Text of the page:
Trans-NIH Programs and Other Collaborations
In an effort to foster global health efforts, the Fogarty International Center collaborates with other components of the NIH and with other partners on a variety of research and training that involve low and middle income countries.
Applications are invited for collaborations for exploratory and developmental work on HIV/AIDS in the low- and middle-income countries of the Middle East and North Africa (MENA), as defined by the World Bank: Algeria, Djibouti, Egypt, Iran, Iraq, Jordan, Lebanon, Libya, Morocco, Oman, Syria, Tunisia, West Bank and Gaza, and Yemen. Specific areas of research include, but aren't limited to, epidemiologic studies, prevention research from both biomedical and social/behavioral perspectives, studies of social factors affecting the spread of HIV in the region, and research on women and youth. Collaborations must involve U.S. investigators from a partnering U.S. organization and one or more research teams in the MENA region. The collaborative effort should help foster the development of HIV-relevant research infrastructure and expertise in the region and have the potential to lead to further research and improvements in public health.
The program, which is administered by the Division of Special Populations, NICHD, focuses on foreign, private or public institutions in India and sub-Saharan Africa that are currently receiving research grant support from NIH, either through a direct grant or as a subproject to a U.S. domestic award are eligible.
This program provides international research training opportunities to qualified undergraduate, graduate and health professions students who are from health disparities populations and/or are underrepresented in basic science, biomedical, clinical or behavioral health research career fields.
The NIH Office of Technology Transfer (OTT) has training opportunities available to scientists, managers and other qualified personnel with background in the fields of law, business or life sciences. The goal of this program is to enable candidates to combine their legal, business or life science background with training and experience in the technology transfer field.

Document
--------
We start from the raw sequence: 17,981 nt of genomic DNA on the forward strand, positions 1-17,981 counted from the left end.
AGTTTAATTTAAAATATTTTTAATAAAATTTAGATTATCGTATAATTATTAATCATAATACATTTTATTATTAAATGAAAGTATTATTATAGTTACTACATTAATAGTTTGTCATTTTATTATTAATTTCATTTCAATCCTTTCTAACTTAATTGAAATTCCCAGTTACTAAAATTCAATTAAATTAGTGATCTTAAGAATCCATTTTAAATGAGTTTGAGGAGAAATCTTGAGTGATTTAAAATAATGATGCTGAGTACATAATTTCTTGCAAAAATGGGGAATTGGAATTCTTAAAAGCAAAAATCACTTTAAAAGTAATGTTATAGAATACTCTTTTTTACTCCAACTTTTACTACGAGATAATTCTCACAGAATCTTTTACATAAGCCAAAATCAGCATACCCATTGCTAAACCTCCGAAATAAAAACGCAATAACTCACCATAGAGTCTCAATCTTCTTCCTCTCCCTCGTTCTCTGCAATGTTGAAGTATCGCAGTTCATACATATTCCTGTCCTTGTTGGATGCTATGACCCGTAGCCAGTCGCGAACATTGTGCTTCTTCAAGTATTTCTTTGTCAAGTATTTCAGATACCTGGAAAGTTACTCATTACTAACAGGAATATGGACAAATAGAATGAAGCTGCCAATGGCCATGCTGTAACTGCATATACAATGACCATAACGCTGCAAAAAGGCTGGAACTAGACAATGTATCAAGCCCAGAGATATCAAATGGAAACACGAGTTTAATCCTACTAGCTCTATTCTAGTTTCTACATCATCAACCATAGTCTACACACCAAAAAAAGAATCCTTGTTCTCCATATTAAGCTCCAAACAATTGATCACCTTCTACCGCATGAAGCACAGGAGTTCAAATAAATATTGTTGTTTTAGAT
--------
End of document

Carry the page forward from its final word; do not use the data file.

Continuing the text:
OTT is responsible for evaluating, protecting, marketing, licensing, monitoring, and managing discoveries and inventions resulting from research done at NIH or the FDA. OTT carries out its technology transfer mandate by retaining title to inventions developed in NIH's or FDA's intramural laboratories and licensing these inventions to private entities to ensure use, commercialization, and public availability. Trainees will work with OTT staff, NIH institute technology development professionals, NIH scientists, and outside industrial or academic collaborators in pursuit of these goals.
To date, OTT has hosted trainees from many different countries, including South Africa, Kenya, Chile, Brazil, China, India, Hungary, and Mexico.
We welcome applications from individuals in developing countries who are interested in learning about, and working in, technology transfer in the non-profit sector. Suitable candidates may find more information by clicking on the program link above. The OTT training program coordinator may be reached at: 301-435-5239, or by email: email@example.com.
The purpose of the award is to provide junior U.S. scientists with an opportunity pursue careers in research on global health, and to prepare them for independent research careers.
Research on Causal Factors and Interventions that Promote and Support the Careers of Women in Biomedical and Behavioral Science and Engineering (RFA-GM-09-012)
On behalf of the NIH Working Group on Women in Biomedical Careers, the National Institute of General Medical Sciences (NIGMS) has published a Request for Applications (RFA) to support research on causal factors and interventions that promote and support the careers of women in biomedical and behavioral science and engineering. This initiative will provide $2 to $3 million to fund up to eight R01 awards in Fiscal Year 2009. The receipt date for applications is October 22, 2008.
Broadly written, the funding opportunity supports research not only into women’s careers in science, technology, engineering and mathematics (STEM) fields, but in basic, clinical and interdisciplinary research settings as well as academic, governmental, or corporate settings. Through rigorous research efforts, the NIH and others can begin to change this reality by establishing the evidence base to better understand the causal factors affecting the career paths of men and women and identify new principles to inform the development and/or adaptation of intervention strategies.
Ruth L. Kirschstein National Research Service Award (NRSA) Institutional Research Training Grants (T32)
The Fogarty International Center would consider co-funding awards by contributing to travel costs for trainees who spend at least half their time of the award at sites pre-approved for the Fogarty International Center Clinical Research Scholars and Fellows Program in low- and middle-income countries and on work that is of primary importance in those countries.
Updated September 2008